Religion has a "legitimate" role to play in the public square, Pope Benedict XVI stressed Friday in addressing members of Britain's houses of parliament.
And social consensus alone, he warned, cannot be allowed to determine the moral principles underpinning the democratic process.
"Religion is not a problem for legislators to solve, but a vital contributor to the national conversation," the pontiff said before calling out "those who would advocate that the voice of religion be silenced, or at least relegated to the purely private sphere."
"In this light, I cannot but voice my concern at the increasing marginalization of religion, particularly Christianity, that is taking place in some quarters, even in nations which place a great emphasis on tolerance," the pontiff added.
Benedict delivered his address in London's Westminster Hall Friday afternoon in the wake of what many Christians in the United Kingdom have come to describe as "a growing hostility from a small number of influential people promoting a secular agenda."
"There have been a number of high-profile cases involving gagging orders on Christians sharing their faith at work, praying for people and practicing their faith in obedience to biblical teachings in the work place," reported Steve Clifford, general director of the Evangelical Alliance, which represents around a million evangelicals in the United Kingdom.
It is "a time of almost unprecedented hostility to Christianity in this country," added the Anglican Bishop of Chicester, the Rt. Rev. John Hind, ahead of Benedict's visit to Britain – the first by a pope in 28 years.
Among the most contested developments in Britain has been the passing of Equality Act 2010, which requires equal treatment in access to employment as well as private and public services, regardless of gender, race, disability, sexual orientation, belief and age.
While the bill has an exemption that covers ministers of religion, critics say the legislation could lead to prosecution of faithful employers who decide not to against their beliefs by employing homosexuals. Companies and organizations could also feel forced to hinder Christian employees from reasonably following their beliefs as the bill enables staff to seek damages from employers who fail to take reasonable steps to protect them from any form of discrimination.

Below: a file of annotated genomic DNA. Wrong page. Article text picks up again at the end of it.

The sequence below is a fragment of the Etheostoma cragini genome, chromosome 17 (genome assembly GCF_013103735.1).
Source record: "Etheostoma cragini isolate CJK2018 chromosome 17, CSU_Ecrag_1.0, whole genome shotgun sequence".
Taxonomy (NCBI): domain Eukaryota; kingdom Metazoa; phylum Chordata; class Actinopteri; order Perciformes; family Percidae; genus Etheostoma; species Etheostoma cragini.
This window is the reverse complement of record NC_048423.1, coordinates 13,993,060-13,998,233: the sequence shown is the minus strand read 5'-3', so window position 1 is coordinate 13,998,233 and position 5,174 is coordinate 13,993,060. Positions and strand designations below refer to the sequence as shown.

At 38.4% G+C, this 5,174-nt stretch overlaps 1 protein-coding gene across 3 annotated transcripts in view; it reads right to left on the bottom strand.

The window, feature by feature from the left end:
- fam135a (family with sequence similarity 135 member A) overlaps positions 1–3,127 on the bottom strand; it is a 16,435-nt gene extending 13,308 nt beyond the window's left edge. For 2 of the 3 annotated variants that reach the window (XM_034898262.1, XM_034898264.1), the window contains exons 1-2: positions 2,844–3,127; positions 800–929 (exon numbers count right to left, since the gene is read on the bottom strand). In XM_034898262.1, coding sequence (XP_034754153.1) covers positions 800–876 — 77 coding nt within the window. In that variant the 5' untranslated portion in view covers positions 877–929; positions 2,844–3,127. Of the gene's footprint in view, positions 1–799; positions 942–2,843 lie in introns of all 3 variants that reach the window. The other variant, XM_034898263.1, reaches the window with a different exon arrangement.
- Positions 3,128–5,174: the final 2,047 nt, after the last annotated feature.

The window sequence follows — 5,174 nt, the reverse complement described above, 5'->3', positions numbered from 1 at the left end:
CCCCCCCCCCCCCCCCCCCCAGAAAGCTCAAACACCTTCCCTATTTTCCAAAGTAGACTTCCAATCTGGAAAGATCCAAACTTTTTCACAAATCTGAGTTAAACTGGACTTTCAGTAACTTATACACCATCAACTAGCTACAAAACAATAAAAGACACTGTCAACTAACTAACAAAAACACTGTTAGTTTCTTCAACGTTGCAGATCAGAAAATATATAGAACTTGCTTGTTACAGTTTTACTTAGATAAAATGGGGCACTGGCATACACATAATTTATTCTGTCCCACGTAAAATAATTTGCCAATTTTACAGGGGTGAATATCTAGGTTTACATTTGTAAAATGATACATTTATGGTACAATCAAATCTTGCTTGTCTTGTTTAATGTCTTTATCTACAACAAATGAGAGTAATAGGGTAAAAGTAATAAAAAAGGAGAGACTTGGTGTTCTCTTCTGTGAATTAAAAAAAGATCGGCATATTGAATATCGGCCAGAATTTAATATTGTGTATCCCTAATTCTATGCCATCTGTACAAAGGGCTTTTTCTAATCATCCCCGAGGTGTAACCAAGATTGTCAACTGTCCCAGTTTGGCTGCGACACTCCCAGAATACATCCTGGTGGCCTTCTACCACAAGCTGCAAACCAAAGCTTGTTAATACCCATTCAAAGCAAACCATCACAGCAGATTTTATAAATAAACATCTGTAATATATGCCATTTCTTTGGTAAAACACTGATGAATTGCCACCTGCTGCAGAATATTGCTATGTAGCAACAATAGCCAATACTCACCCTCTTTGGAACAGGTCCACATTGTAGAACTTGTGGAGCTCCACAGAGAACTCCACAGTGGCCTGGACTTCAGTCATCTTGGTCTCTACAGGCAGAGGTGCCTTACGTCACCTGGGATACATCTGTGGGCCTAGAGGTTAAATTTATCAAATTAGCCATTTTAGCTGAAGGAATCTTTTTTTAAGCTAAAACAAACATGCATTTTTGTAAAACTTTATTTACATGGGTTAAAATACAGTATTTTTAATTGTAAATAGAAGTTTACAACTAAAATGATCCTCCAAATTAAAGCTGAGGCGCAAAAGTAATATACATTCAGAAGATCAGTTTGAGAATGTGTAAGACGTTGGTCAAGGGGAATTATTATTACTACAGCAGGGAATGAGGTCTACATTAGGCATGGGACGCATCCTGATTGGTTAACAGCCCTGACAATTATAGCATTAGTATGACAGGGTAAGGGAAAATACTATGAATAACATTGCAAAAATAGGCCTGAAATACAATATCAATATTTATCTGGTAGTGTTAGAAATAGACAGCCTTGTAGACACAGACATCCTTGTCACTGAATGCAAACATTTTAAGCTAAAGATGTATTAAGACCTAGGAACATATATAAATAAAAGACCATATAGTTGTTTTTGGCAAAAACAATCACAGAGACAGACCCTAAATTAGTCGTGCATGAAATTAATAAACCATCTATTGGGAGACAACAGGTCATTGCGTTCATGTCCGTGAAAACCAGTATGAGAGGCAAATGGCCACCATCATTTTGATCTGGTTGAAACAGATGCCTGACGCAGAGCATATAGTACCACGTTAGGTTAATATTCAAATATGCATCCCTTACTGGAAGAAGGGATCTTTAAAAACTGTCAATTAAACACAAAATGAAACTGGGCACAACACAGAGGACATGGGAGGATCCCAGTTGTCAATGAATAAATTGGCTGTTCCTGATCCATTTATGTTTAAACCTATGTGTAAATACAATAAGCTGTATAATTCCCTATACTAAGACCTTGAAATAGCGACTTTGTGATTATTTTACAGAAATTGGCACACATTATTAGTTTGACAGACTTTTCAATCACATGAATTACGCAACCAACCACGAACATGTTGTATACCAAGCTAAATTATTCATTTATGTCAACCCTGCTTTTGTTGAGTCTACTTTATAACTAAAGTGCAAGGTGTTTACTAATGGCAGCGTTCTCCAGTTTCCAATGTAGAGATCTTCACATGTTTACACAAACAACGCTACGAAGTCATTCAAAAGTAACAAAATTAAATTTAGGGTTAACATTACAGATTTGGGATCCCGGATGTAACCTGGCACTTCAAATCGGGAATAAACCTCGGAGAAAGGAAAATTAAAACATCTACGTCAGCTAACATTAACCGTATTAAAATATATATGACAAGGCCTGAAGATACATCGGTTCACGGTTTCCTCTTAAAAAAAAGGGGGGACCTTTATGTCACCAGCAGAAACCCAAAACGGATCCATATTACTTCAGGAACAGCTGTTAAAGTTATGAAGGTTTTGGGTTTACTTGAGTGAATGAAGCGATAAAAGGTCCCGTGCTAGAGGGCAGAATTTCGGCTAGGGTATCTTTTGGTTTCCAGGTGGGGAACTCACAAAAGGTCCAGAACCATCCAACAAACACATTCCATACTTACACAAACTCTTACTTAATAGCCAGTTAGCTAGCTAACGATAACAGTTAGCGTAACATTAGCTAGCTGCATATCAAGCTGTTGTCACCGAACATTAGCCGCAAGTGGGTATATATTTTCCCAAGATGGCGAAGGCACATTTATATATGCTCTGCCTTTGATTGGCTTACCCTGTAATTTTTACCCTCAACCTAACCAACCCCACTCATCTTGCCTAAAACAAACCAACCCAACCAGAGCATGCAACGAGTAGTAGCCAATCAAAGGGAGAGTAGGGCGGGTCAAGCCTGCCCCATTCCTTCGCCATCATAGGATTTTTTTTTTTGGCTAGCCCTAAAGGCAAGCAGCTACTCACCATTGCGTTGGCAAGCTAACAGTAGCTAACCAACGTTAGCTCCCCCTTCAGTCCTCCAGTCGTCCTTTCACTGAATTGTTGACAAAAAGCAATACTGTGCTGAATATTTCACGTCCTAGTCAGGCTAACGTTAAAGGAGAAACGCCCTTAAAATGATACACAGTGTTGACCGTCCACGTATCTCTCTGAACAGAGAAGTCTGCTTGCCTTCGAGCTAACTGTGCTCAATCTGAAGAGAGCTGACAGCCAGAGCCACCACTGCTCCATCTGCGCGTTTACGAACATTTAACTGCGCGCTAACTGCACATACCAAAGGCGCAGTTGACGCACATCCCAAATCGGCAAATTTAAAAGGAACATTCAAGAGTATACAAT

Since the legislation was passed, a number of Christians have reportedly lost their jobs or faced disciplinary action for practicing their faith at work by wearing a crucifix or sharing their views on biblical teaching.
"Religion is not something we do in church on Sunday," EA leader Clifford argued. "It's a living reality that affects every area of our lives."
While Benedict admitted in his address Friday that "distorted" manifestations of religion – such as sectarianism and fundamentalism – had made the "purifying" and "corrective" role of religion in political debate sometimes unwelcome, he warned that the total exclusion of religion from public debate could leave reason and ideology vulnerable to similar distortions that fail to take full account of the dignity of each individual.
"That is why I would suggest that the world of reason and the world of faith – the world of secular rationality and the world of religious belief – need one another and should not be afraid to enter into a profound and ongoing dialogue, for the good of our civilization," the pope said.
In his address, Benedict also dismissed the notion that Christian festivals should be celebrated without any reference to the Christian faith – as some councils in Britain have attempted to do in recent years – and called for dialogue at every level of national life.
"There are those who argue that the public celebration of festivals such as Christmas should be discouraged, in the questionable belief that it might somehow offend those of other religions or none," he said in the presence of former Prime Ministers Margaret Thatcher, John Major, Tony Blair, and Gordon Brown.
"And there are those who argue – paradoxically with the intention of eliminating discrimination – that Christians in public roles should be required at times to act against their conscience," Benedict added.
The pope said he considered as "worrying signs" the failure to appreciate not only the rights of believers to freedom of conscience and freedom of religion, but also the legitimate role of religion in the public square.
"I would invite all of you, therefore, within your respective spheres of influence, to seek ways of promoting and encouraging dialogue between faith and reason at every level of national life," the pope exhorted.
After his address, the pope left Westminster Hall to greet the thousands of pilgrims waiting outside to see him despite reports of a suspected plot to attack him. Six men have been arrested in connection with the plot.
Later that day, the pope held a joint service with the head of the Church of England and the worldwide Anglican Communion, Archbishop of Canterbury Dr. Rowan Williams, and other Christian leaders. The service at Westminster Abbey marked the first time a pope had ever worshiped there.
The pope is scheduled to conclude his visit to the United Kingdom on Sunday with a meeting with the bishops of Scotland, England and Wales. He is expected to return to Rome Sunday night.
Christian Today Reporter Maria Mackay in London contributed to this article.